Ok, let’s talk about something we never talk about. You know, that thing that makes us cringe. The biggest taboo of all — our age. Or to be precise, a woman’s age.
We’ve all heard the jokes: how a woman would rather die than reveal her age. How we fight tooth and nail to keep our wrinkles at bay. How the use of make-up increases in proportion to the number of our birthdays. And the stereotypes ring true because, at some level, every woman is conscious of her age.
Of course, it’s not just women who suffer the punishment of growing old. Men too face the horror of physical infirmity, loss of independence and the ever-present spectre of death. But for women the repercussions of aging go beyond the obvious. Because, while everyone comes into this world with an expiry date, it’s only women, at least in our society, who bear the burden of a ‘sell by’ date.
It’s no coincidence that we speak of the single woman (in hushed tones and behind her back) as being ‘on the shelf’; we joke about the ‘marriage market’ ‘drawing room displays ’ and although they may not put it in just these words, ‘shopping’ for a bride is one of the most popular pastimes of aunties with even not-so-eligible sons.
Yes, even in our so called urbanised, ‘this-side-of-the-bridge’ society, a woman is measured by her marriage-worthiness, and while a fair complexion and a green card are an added bonus, age is the most crucial deciding factor.
And if you think the pressure eases up once a woman is ‘safely’ married, think again: of all the men who leave their wives, how many actually marry (or get involved with) an older woman? Obviously, while women may be judged by their age, men are the ones who feel defined by it — the older he gets, the younger a companion he seeks.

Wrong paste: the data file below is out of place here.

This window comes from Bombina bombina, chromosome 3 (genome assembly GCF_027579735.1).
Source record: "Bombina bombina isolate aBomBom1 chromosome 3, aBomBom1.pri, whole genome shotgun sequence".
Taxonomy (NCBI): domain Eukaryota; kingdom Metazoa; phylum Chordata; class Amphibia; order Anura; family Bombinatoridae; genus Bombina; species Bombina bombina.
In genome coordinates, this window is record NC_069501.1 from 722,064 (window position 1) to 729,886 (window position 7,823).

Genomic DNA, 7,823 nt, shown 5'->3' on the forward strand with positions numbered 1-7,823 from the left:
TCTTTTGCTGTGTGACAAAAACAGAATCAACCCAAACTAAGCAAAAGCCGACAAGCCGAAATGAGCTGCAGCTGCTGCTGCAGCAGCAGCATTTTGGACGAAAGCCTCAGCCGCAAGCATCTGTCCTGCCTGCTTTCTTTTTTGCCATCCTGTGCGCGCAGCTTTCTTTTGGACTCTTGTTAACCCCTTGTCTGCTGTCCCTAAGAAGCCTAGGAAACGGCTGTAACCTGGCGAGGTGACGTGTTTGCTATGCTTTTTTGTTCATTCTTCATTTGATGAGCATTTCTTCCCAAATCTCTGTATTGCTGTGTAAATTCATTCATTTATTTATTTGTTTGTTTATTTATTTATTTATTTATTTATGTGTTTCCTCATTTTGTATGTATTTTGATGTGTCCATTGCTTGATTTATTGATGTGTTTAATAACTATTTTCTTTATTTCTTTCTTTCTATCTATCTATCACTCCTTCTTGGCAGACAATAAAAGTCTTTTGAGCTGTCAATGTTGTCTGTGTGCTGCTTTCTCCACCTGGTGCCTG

You see, though it is women who get to be the butt of the jokes, it is actually a man’s vanity that places a premium on a woman’s age. Is it due to the notorious biological clock — the younger the women, the better the chances of producing more children? Not really. Because even girls of 26 are deemed to be over the hill when it comes to taking part in the rishta race. A girl of 19 has been known to be rejected in favour of her 17-year-old sister — mind you, the prospective groom hadn’t seen either girl, he just made his choice based on age.
Younger brides are easier to ‘mould’ an auntie explains smugly. The older the girl the harder it is for her to ‘adjust.’ Husbands of course, never need to be moulded, they don’t need to adjust.
It’s no surprise then that women are programmed to be sensitive about their age, but that doesn’t mean they can’t change the script. Look around and you will see more and more independent, successful, empowered women who have discovered that turning 30 or 40 or 50 brings its own rewards. In a study which surveyed around 2000 women between the ages of 40 and 65, quoted by the Daily Mail, over 80 pc of the women said that they are happier in themselves than younger women.
The survey included a mix of all types of women: the married and the single; those with children and without, career women and homemakers. That this sense of security and confidence cut across all these demographics shows that it is not reliant on external forces. It comes when we realise that we don’t need anyone else’s approval to feel good about ourselves.
So does that mean we throw away the anti-wrinkle creams, cancel the gym membership and pig out on junk food all day? Of course not. This is the age when we pamper ourselves, stay fit and beautiful because that’s what makes us happy. Not because we want to land a husband or please a rishta auntie. And that’s the best reason of all.
Me, I just celebrated my 40th birthday and I’m off to treat myself to a day at the spa — see ya. ————————————————————————————————————————————————
Shagufta Naaz is a Dawn staffer
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